Two of Roche's Experimental Parkinson's Drugs Caused Lung Toxicity in Monkeys

Published: Feb 09, 2015

Two of Roche (RHHBY)'s Experimental Parkinson's Drugs Caused Lung Toxicity in Monkeys
February 6, 2015
By Krystle Vermes, BioSpace.com Breaking News Staff

Two experimental drugs designed to treat Parkinson’s disease from Roche Holding AG have now been shown to cause lung toxicity in monkeys. The news broke on Feb. 4 after researchers confirmed that the drugs, which inhibit the LRRK2 protein, were linked to lung complications, according to Bloomberg.

The LRRK2 gene mutation has been under the spotlight since 2008 when Google Inc. co-founder Sergey Brin noted that his genetic code contains the flaw, increasing his risk of Parkinson’s disease. He has since donated $100 million to find a cure.

In experiments, the inhibition of the LRRK2 protein resulted in the accumulation of compounds in specific cells that play a key role in several lung functions. Compounds were trapped inside of cells, rather than being released into the lining of the lungs.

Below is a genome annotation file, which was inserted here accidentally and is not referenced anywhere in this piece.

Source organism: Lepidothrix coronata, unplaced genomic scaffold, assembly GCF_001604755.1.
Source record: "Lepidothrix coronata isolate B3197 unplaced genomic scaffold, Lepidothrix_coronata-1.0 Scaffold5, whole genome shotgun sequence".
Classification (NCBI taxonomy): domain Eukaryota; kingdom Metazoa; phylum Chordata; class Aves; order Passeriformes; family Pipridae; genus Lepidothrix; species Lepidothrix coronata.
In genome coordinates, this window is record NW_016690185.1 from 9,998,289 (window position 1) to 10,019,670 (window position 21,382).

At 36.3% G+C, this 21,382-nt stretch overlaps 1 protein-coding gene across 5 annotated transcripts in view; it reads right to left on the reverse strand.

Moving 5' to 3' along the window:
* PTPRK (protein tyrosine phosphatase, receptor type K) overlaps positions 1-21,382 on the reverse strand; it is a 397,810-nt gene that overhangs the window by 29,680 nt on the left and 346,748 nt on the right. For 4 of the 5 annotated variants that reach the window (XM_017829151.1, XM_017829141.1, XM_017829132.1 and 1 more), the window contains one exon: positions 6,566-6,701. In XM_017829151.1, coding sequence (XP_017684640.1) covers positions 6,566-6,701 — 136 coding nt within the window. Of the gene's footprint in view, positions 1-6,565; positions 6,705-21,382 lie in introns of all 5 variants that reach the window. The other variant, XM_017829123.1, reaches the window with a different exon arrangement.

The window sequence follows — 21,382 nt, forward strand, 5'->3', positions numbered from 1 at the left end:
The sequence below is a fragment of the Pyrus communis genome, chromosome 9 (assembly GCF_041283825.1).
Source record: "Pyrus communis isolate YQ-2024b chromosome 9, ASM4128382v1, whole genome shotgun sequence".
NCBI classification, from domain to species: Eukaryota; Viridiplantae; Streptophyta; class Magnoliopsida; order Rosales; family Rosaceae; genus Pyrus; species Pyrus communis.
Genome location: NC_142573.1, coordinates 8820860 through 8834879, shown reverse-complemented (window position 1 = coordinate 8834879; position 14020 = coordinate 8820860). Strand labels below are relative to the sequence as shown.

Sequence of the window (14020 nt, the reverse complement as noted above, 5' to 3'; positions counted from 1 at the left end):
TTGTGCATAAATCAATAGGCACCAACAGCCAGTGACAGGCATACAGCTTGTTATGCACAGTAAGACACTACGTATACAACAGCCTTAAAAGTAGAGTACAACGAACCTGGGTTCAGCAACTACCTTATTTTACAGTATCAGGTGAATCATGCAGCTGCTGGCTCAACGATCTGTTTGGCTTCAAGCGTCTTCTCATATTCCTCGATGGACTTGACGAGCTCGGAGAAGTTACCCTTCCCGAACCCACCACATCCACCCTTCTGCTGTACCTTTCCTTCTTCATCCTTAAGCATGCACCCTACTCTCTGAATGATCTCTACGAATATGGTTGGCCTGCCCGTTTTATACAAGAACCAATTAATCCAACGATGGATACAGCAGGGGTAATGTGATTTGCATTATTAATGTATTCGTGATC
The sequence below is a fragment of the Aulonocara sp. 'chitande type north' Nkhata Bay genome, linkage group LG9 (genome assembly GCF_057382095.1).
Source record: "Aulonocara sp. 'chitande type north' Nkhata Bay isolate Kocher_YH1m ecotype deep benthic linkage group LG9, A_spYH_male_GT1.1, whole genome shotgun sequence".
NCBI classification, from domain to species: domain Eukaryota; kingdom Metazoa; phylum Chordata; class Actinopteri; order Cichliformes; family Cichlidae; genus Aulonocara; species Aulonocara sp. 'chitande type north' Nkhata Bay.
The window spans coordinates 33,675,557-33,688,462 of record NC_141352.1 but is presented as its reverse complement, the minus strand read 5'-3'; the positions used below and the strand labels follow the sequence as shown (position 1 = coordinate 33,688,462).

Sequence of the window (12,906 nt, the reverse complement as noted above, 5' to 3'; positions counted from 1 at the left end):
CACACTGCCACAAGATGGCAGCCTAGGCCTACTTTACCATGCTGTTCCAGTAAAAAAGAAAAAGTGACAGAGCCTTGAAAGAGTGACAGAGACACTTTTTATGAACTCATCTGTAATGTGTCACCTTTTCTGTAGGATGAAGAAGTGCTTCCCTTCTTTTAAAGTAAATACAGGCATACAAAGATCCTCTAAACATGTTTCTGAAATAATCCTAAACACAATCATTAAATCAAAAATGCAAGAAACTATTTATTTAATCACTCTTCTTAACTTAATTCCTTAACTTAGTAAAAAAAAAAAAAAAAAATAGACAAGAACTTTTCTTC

The Michael J. Fox Foundation for Parkinson’s Research has donated $10 million over the past decade to research on the LRRK2 protein. However, the link between the LRRK2 gene and Parkinson’s disease has only been found in up to 5 percent of patients.

Roche is not the only company working on drugs that target Parkinson’s disease -- Pfizer Inc. and Merck & Co. are also developing similar LRRK2 inhibitors.

LRRK2’s Impact on the Brain
A study published in 2014 looked at how the LRRK2 protein may impact brain cells in patients with Parkinson’s disease. Researchers were able to determine that mutations may increase the rate at which LRRK2 tags ribosomal proteins, which could cause the development of too many proteins. In turn, this can result in excessive cell death.

“For nearly a decade, scientists have been trying to figure out how mutations in LRRK2 cause Parkinson’s disease,” said Margaret Sutherland, a program director at the National Institutes of Health’s National Institute of Neurological Disorders and Stroke. “This study represents a clear link between LRRK2 and a pathogenic mechanism linked to Parkinson’s disease.

LRRK2 gene mutations are thought to be the leading cause of Parkinson’s disease, although an exact cause has yet to be determined. The most common LRRK2 mutation, known as G2019S, is thought to be responsible for the disease in up to 40 percent of patients of North African Arabic descent.

“Our results support the idea that changes in the way cells make proteins might be a common cause of Parkinson’s disease and possibly other neurodegenerative disorders,” said Ted Dawson, who led the study.


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